I am… Thinking

image.jpgThis noon has been dedicated to what I’d like to call “thinking about my future”. Considering the countless possibilities of where I’d like to purposefully bring myself from here is exciting, and extremely frightening. All at the same time- uncertainty never fails to present an astonishing mix of emotions. Seated at a humble cafe quietly tucked in Haji Lane, the ceiling fan spins efficiently overhead and I’m full from a yummy dish of fish and chips. The name of the cafe is apt: “I am…” This is exactly what my thoughts this afternoon has been about.

I am trying to make sense of what experiences to today has meant for me because they are the most vivid references from which I can possibly draw clearer ideas of what makes up the essence of me: the values I stand for, the beliefs close to heart and the hopes I have for the future that lies ahead. In my recent read titled “Emotional Chaos to Clarity”, Moffitt warns against believing that the stories we make of our experiences as the complete representation of our essence. According to Moffitt, it is not our story that defines who we are, but the intentions and values that had shaped how the story panned out that decides who we truly are. That is to say that if you had argued with someone for example, it is not the story of how you had retaliated angrily that defines you, but the underlying reason for your retaliation- your worry for that friend, perhaps, is then the intention that defines you as it shows you’re a friend who cares about others dearly. I am one who has often attributed my responses to stimuli to the stories I have once lived through- the emotions so real and memories so vivid, they become reasons for my defensive mechanisms in similar events. Today I am trying to dig deeper beneath these stories for my essence and perhaps then, my hopes for the future will be less fuzzy.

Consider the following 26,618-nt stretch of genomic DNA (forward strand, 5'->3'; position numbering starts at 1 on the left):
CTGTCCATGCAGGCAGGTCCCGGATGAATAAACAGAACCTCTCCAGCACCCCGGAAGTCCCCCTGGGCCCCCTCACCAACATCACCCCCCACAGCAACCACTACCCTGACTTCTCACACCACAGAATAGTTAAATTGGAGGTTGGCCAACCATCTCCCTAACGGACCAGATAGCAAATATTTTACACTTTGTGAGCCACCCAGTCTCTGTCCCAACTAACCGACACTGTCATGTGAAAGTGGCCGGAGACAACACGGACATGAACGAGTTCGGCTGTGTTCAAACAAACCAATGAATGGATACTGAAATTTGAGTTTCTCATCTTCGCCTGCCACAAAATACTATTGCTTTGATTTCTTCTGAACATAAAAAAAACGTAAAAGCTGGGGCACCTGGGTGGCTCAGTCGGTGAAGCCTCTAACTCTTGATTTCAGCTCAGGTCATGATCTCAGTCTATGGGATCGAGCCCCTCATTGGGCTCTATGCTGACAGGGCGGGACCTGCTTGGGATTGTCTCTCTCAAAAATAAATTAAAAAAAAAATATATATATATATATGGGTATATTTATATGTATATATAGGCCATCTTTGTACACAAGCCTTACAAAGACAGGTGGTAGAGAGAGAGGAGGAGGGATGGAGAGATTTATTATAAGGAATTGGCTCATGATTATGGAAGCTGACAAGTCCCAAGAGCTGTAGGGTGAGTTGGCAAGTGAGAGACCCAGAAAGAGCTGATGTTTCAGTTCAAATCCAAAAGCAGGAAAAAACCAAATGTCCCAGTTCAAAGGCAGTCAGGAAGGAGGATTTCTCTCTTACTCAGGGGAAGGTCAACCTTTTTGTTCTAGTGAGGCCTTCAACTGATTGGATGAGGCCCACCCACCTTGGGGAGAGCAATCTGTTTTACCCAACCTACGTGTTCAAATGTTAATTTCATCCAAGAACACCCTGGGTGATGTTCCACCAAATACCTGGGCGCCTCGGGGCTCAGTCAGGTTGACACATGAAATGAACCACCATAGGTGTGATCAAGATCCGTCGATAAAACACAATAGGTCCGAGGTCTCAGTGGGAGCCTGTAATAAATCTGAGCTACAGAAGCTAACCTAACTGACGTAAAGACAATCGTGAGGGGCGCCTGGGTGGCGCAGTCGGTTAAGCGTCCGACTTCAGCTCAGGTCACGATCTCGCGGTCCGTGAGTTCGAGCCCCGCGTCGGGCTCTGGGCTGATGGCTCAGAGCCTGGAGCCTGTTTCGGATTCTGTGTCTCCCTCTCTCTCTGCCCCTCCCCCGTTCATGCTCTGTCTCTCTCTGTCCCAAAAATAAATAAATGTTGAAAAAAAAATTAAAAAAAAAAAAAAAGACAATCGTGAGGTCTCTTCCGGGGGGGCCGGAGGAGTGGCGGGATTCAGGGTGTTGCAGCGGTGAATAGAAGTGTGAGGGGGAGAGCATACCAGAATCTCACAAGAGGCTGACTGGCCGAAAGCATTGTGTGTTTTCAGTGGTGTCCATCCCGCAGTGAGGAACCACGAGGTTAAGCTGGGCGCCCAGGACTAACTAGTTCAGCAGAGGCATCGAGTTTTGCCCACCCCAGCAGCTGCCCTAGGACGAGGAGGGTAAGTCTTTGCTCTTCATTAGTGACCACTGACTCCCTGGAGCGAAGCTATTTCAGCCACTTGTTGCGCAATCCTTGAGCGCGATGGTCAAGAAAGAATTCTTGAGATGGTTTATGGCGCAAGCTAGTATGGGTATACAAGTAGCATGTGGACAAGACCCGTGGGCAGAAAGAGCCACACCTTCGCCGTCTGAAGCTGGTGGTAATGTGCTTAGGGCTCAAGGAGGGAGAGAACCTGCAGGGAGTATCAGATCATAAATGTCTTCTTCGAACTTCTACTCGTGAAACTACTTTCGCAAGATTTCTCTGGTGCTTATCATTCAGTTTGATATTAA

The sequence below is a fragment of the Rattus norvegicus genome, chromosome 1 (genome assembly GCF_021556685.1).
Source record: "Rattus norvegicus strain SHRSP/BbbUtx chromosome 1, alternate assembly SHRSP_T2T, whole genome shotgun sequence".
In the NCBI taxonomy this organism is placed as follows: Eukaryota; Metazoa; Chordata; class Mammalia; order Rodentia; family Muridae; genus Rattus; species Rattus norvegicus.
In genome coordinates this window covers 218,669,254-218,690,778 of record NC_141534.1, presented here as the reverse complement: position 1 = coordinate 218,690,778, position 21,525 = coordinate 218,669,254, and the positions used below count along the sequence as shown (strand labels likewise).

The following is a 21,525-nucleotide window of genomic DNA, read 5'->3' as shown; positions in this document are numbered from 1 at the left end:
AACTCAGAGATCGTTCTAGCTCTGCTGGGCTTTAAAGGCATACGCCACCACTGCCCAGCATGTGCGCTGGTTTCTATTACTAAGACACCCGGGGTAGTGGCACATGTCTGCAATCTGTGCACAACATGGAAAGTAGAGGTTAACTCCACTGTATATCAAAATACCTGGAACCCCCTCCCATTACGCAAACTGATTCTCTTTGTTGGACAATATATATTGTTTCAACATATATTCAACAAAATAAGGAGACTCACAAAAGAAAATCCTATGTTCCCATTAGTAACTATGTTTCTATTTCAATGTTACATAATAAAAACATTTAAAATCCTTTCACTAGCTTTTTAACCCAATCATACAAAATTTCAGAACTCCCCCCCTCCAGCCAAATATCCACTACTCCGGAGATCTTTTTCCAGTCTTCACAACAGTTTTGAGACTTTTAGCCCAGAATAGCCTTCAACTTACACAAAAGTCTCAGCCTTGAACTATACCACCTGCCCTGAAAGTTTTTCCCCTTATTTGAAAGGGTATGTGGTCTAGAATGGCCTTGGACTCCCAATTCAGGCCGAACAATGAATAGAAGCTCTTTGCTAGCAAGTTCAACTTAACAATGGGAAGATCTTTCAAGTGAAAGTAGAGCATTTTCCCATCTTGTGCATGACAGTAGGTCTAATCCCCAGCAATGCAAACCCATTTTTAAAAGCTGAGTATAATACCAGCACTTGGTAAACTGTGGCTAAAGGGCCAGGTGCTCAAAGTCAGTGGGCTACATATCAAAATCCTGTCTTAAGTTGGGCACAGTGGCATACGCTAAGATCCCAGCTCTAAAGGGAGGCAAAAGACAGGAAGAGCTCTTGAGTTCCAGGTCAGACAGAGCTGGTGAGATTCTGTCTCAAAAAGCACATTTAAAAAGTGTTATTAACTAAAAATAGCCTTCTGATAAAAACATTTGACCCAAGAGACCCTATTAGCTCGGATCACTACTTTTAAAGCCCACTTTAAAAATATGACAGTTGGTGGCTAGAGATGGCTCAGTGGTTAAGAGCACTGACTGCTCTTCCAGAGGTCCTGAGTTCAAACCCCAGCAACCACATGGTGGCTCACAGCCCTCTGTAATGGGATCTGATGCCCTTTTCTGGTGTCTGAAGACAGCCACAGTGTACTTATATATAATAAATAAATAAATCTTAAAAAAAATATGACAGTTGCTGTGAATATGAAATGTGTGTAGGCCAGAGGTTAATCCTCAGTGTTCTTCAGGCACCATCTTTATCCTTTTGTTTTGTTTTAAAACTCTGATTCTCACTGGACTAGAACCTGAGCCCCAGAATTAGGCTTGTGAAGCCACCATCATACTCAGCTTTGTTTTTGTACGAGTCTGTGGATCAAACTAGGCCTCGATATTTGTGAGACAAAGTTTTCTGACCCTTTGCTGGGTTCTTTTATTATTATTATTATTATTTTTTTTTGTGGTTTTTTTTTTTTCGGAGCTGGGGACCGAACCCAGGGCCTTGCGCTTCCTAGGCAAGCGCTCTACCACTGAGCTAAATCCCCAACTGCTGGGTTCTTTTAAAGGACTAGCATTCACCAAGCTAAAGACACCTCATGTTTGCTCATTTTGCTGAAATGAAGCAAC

I am also considering where the line between capacity and duty is to be drawn- if we were endowed with the capacity to achieve something, where lies the boundary that encloses what we are obligated to achieve with that capacity. I recall that back in our alma mater, the idea of noblesse oblige was one that was revisited over and over especially in our graduation year. The phrase simply put, means “privilege entails responsibility”. The quality education and resources invested is no more of a luxury than a magical mix of affinity- then, how much are we obligated to give back? And at the expense of what?

Filled with gratitude as I leave the cafe today, I am going to be thinking for a while. Afternoons like this, I’ve missed you.

New Normal

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Morning: being awoken by the sun rays peeking through my blinds as 7AM arrives, then sipping on my favourite brand of Hazelnut coffee while reading the newspapers. If I’m lucky, perhaps I’d share a conversation with my parents before our day begins. Following which, the agenda for the day that lies ahead depends entirely on “what I hope to do” and not “what I need to do”. I could definitely get used to this new normal of re-establishing my equilibrium, this time, in the absence of an everyday obligation to be academically productive.